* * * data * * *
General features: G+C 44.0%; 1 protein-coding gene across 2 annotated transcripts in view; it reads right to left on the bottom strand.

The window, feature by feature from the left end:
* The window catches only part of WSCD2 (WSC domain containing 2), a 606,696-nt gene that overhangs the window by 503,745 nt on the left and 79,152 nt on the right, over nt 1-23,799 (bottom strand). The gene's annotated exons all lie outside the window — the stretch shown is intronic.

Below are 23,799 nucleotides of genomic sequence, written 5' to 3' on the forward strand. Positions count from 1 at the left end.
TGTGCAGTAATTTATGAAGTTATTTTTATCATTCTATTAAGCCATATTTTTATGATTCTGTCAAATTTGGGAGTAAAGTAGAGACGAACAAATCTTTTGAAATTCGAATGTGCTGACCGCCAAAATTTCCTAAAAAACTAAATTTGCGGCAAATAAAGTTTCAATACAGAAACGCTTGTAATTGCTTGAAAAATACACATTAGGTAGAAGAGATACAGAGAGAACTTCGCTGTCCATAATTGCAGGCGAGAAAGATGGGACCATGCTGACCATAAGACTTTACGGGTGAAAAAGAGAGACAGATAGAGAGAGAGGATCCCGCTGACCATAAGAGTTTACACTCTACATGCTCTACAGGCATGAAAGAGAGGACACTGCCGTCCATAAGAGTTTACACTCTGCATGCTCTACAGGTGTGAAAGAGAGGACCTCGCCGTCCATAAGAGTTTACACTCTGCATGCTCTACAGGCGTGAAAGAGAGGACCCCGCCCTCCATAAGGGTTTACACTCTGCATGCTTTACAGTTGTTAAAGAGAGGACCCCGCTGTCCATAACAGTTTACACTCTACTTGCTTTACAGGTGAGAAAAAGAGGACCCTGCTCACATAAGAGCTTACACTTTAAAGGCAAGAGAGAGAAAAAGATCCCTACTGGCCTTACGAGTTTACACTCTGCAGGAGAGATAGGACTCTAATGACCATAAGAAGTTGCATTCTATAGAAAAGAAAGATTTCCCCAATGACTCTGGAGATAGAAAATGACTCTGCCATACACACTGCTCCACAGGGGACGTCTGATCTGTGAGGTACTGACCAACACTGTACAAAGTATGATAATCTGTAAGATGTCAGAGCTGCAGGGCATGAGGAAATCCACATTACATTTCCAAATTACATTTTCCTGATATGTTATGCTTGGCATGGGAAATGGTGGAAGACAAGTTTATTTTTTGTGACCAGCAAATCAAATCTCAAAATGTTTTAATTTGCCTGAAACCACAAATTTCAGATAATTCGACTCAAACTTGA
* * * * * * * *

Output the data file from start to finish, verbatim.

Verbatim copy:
General features: G+C 44.0%; 1 protein-coding gene across 2 annotated transcripts in view; it reads right to left on the bottom strand.

The window, feature by feature from the left end:
* The window catches only part of WSCD2 (WSC domain containing 2), a 606,696-nt gene that overhangs the window by 503,745 nt on the left and 79,152 nt on the right, over nt 1-23,799 (bottom strand). The gene's annotated exons all lie outside the window — the stretch shown is intronic.

Below are 23,799 nucleotides of genomic sequence, written 5' to 3' on the forward strand. Positions count from 1 at the left end.
TGTGCAGTAATTTATGAAGTTATTTTTATCATTCTATTAAGCCATATTTTTATGATTCTGTCAAATTTGGGAGTAAAGTAGAGACGAACAAATCTTTTGAAATTCGAATGTGCTGACCGCCAAAATTTCCTAAAAAACTAAATTTGCGGCAAATAAAGTTTCAATACAGAAACGCTTGTAATTGCTTGAAAAATACACATTAGGTAGAAGAGATACAGAGAGAACTTCGCTGTCCATAATTGCAGGCGAGAAAGATGGGACCATGCTGACCATAAGACTTTACGGGTGAAAAAGAGAGACAGATAGAGAGAGAGGATCCCGCTGACCATAAGAGTTTACACTCTACATGCTCTACAGGCATGAAAGAGAGGACACTGCCGTCCATAAGAGTTTACACTCTGCATGCTCTACAGGTGTGAAAGAGAGGACCTCGCCGTCCATAAGAGTTTACACTCTGCATGCTCTACAGGCGTGAAAGAGAGGACCCCGCCCTCCATAAGGGTTTACACTCTGCATGCTTTACAGTTGTTAAAGAGAGGACCCCGCTGTCCATAACAGTTTACACTCTACTTGCTTTACAGGTGAGAAAAAGAGGACCCTGCTCACATAAGAGCTTACACTTTAAAGGCAAGAGAGAGAAAAAGATCCCTACTGGCCTTACGAGTTTACACTCTGCAGGAGAGATAGGACTCTAATGACCATAAGAAGTTGCATTCTATAGAAAAGAAAGATTTCCCCAATGACTCTGGAGATAGAAAATGACTCTGCCATACACACTGCTCCACAGGGGACGTCTGATCTGTGAGGTACTGACCAACACTGTACAAAGTATGATAATCTGTAAGATGTCAGAGCTGCAGGGCATGAGGAAATCCACATTACATTTCCAAATTACATTTTCCTGATATGTTATGCTTGGCATGGGAAATGGTGGAAGACAAGTTTATTTTTTGTGACCAGCAAATCAAATCTCAAAATGTTTTAATTTGCCTGAAACCACAAATTTCAGATAATTCGACTCAAACTTGA